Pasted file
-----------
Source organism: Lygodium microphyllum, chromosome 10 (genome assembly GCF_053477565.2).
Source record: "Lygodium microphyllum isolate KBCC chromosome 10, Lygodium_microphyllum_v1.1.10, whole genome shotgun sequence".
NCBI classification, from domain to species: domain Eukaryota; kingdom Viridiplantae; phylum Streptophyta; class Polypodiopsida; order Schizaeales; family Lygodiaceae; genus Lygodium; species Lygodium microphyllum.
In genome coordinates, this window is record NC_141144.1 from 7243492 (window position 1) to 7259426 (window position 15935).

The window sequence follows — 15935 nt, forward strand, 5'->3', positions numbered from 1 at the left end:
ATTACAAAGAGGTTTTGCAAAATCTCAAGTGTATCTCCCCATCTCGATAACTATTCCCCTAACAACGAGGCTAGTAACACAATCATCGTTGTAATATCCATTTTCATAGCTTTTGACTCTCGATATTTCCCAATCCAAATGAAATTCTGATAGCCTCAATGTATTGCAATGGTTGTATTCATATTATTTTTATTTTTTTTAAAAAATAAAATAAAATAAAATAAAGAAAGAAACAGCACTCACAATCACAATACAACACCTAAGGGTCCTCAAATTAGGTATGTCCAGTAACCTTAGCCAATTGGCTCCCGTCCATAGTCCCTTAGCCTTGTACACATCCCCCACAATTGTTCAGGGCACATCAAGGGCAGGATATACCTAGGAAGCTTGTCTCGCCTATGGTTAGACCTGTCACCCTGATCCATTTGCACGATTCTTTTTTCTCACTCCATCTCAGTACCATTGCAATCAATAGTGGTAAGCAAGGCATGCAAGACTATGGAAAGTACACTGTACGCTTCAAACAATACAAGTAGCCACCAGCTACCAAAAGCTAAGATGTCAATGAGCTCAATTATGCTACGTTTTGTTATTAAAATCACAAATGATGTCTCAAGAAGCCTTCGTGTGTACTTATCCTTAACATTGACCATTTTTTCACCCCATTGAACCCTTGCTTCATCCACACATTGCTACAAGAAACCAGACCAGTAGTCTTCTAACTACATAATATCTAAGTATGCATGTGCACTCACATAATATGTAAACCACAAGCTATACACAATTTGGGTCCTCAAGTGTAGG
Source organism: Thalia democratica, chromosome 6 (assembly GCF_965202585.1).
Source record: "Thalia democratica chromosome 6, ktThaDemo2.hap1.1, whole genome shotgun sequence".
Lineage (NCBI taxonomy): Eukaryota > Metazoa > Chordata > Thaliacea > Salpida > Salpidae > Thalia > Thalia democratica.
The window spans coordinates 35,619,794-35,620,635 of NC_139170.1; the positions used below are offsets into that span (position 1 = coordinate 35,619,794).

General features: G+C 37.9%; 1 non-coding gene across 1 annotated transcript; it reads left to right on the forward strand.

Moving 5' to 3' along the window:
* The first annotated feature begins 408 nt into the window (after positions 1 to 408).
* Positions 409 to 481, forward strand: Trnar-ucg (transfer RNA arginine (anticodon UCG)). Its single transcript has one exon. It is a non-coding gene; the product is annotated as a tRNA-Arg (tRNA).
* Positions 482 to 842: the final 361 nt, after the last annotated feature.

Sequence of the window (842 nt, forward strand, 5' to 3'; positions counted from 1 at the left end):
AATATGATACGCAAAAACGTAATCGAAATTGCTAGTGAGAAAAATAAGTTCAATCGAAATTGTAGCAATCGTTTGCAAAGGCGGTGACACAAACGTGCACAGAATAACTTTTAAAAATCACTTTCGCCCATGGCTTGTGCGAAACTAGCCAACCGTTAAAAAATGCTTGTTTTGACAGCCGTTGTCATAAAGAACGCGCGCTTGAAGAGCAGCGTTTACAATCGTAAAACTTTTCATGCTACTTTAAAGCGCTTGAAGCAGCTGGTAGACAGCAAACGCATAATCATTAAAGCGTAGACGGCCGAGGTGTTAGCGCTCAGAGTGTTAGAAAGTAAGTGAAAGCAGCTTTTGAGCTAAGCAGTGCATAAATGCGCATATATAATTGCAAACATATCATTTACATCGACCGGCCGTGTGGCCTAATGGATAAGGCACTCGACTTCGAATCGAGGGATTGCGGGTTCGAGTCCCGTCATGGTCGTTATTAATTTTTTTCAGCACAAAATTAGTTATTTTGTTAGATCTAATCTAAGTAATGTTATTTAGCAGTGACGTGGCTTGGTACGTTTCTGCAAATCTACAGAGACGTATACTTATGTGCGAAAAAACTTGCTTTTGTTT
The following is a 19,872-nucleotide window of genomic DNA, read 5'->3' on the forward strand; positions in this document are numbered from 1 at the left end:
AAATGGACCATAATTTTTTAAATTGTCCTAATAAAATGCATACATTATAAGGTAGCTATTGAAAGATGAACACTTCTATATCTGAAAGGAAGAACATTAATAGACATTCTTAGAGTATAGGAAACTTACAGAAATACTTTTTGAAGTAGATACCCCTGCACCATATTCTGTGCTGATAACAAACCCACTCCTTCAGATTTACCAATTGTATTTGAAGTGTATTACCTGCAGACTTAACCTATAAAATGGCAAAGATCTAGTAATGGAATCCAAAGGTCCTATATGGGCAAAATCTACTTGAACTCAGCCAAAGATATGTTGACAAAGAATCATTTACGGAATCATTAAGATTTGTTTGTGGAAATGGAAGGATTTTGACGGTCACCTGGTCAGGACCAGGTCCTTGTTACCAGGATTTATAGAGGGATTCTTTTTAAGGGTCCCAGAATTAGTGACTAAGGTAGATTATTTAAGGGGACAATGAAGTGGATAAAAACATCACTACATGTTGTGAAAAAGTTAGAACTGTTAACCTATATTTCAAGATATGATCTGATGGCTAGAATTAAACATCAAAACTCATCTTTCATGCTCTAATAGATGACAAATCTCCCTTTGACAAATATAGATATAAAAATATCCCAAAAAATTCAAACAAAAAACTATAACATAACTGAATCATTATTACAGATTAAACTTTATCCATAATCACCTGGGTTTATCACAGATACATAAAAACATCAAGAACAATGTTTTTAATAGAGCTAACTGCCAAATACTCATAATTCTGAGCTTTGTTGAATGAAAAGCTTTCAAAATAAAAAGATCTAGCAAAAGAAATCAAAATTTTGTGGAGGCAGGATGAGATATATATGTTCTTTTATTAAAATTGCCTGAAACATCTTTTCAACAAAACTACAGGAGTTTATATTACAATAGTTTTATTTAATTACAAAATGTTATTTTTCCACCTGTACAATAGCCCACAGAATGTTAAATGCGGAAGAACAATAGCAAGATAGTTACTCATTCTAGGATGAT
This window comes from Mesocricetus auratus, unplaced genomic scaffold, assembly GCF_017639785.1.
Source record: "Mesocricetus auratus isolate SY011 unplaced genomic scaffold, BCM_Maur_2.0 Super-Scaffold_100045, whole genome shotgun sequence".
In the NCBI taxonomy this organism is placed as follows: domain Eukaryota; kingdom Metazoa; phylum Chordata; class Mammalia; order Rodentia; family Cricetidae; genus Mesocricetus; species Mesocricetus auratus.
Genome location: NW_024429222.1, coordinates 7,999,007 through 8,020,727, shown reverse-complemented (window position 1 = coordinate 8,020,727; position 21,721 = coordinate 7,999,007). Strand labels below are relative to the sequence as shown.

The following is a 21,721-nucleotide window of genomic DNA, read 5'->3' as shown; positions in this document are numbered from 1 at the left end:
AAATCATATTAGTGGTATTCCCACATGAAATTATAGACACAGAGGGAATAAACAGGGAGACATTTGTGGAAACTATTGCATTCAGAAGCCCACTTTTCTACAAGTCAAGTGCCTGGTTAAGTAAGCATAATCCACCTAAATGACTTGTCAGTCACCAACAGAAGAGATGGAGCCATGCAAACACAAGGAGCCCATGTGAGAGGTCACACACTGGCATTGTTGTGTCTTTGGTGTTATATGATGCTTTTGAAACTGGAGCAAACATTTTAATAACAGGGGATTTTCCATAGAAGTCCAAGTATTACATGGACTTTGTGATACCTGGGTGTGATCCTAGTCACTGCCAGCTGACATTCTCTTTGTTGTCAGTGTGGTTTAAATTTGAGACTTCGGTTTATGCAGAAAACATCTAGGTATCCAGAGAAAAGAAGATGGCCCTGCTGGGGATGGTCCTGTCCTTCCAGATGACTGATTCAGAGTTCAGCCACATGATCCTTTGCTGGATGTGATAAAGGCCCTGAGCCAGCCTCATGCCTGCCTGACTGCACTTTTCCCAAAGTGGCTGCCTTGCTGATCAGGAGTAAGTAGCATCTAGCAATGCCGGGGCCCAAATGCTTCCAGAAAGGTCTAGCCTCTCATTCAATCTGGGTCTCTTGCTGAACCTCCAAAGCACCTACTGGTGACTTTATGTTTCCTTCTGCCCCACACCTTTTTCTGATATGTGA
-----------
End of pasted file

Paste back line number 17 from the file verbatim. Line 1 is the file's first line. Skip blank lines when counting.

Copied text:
AATATGATACGCAAAAACGTAATCGAAATTGCTAGTGAGAAAAATAAGTTCAATCGAAATTGTAGCAATCGTTTGCAAAGGCGGTGACACAAACGTGCACAGAATAACTTTTAAAAATCACTTTCGCCCATGGCTTGTGCGAAACTAGCCAACCGTTAAAAAATGCTTGTTTTGACAGCCGTTGTCATAAAGAACGCGCGCTTGAAGAGCAGCGTTTACAATCGTAAAACTTTTCATGCTACTTTAAAGCGCTTGAAGCAGCTGGTAGACAGCAAACGCATAATCATTAAAGCGTAGACGGCCGAGGTGTTAGCGCTCAGAGTGTTAGAAAGTAAGTGAAAGCAGCTTTTGAGCTAAGCAGTGCATAAATGCGCATATATAATTGCAAACATATCATTTACATCGACCGGCCGTGTGGCCTAATGGATAAGGCACTCGACTTCGAATCGAGGGATTGCGGGTTCGAGTCCCGTCATGGTCGTTATTAATTTTTTTCAGCACAAAATTAGTTATTTTGTTAGATCTAATCTAAGTAATGTTATTTAGCAGTGACGTGGCTTGGTACGTTTCTGCAAATCTACAGAGACGTATACTTATGTGCGAAAAAACTTGCTTTTGTTT